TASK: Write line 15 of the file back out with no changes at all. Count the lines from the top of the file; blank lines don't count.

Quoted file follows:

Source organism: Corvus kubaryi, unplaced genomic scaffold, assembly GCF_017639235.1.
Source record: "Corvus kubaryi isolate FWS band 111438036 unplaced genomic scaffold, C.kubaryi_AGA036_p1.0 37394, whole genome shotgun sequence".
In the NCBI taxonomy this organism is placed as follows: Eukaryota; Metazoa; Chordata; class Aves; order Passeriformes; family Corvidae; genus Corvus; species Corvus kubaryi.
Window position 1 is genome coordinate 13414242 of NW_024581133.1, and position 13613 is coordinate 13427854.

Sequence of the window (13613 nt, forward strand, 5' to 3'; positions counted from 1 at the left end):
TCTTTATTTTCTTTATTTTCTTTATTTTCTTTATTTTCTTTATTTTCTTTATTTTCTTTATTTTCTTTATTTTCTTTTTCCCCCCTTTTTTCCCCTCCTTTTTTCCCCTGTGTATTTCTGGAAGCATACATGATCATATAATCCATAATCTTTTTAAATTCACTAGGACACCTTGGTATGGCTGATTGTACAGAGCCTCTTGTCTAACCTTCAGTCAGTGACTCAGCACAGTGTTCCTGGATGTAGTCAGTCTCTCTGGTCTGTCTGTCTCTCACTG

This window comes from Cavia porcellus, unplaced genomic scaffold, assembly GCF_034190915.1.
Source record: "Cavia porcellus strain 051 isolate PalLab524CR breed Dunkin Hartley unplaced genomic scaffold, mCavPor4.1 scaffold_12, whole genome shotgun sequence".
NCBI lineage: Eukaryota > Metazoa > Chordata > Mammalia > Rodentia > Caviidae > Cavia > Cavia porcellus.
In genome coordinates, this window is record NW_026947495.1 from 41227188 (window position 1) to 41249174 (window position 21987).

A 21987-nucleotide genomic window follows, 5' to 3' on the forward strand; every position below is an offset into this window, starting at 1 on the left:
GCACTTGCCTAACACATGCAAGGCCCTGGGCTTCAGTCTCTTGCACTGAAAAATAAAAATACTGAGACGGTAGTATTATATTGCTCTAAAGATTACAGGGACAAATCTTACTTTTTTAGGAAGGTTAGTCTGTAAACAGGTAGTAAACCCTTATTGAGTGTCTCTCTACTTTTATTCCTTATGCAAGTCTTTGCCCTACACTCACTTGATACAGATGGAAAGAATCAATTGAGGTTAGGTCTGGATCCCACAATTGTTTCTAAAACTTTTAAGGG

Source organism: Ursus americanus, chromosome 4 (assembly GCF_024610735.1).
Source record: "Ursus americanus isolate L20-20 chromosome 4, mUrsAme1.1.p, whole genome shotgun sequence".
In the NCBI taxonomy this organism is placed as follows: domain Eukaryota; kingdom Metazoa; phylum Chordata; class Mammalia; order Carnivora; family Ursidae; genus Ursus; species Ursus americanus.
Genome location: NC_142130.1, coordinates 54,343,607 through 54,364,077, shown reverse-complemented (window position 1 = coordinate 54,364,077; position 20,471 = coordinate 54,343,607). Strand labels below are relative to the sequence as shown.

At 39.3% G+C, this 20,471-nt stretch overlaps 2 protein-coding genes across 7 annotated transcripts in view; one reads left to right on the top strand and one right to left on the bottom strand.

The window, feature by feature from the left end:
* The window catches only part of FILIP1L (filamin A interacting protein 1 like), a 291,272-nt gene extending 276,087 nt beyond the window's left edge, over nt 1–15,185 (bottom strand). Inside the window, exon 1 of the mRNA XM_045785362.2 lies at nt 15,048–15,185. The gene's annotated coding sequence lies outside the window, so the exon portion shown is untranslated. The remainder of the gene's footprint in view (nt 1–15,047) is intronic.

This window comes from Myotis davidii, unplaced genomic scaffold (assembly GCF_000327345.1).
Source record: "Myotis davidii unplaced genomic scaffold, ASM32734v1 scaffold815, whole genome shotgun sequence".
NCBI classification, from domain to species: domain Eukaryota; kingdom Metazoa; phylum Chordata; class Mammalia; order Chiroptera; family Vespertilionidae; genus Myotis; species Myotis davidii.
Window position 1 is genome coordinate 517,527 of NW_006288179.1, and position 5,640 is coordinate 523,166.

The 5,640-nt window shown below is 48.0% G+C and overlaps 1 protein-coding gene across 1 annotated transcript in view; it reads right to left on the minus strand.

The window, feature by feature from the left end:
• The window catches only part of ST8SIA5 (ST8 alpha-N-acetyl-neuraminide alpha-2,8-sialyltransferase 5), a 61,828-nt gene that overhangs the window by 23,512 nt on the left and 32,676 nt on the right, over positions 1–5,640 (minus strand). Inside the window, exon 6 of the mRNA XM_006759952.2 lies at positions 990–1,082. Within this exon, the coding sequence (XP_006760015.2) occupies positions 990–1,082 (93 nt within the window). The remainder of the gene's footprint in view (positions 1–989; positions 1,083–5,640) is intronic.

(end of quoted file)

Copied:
In the NCBI taxonomy this organism is placed as follows: domain Eukaryota; kingdom Metazoa; phylum Chordata; class Mammalia; order Carnivora; family Ursidae; genus Ursus; species Ursus americanus.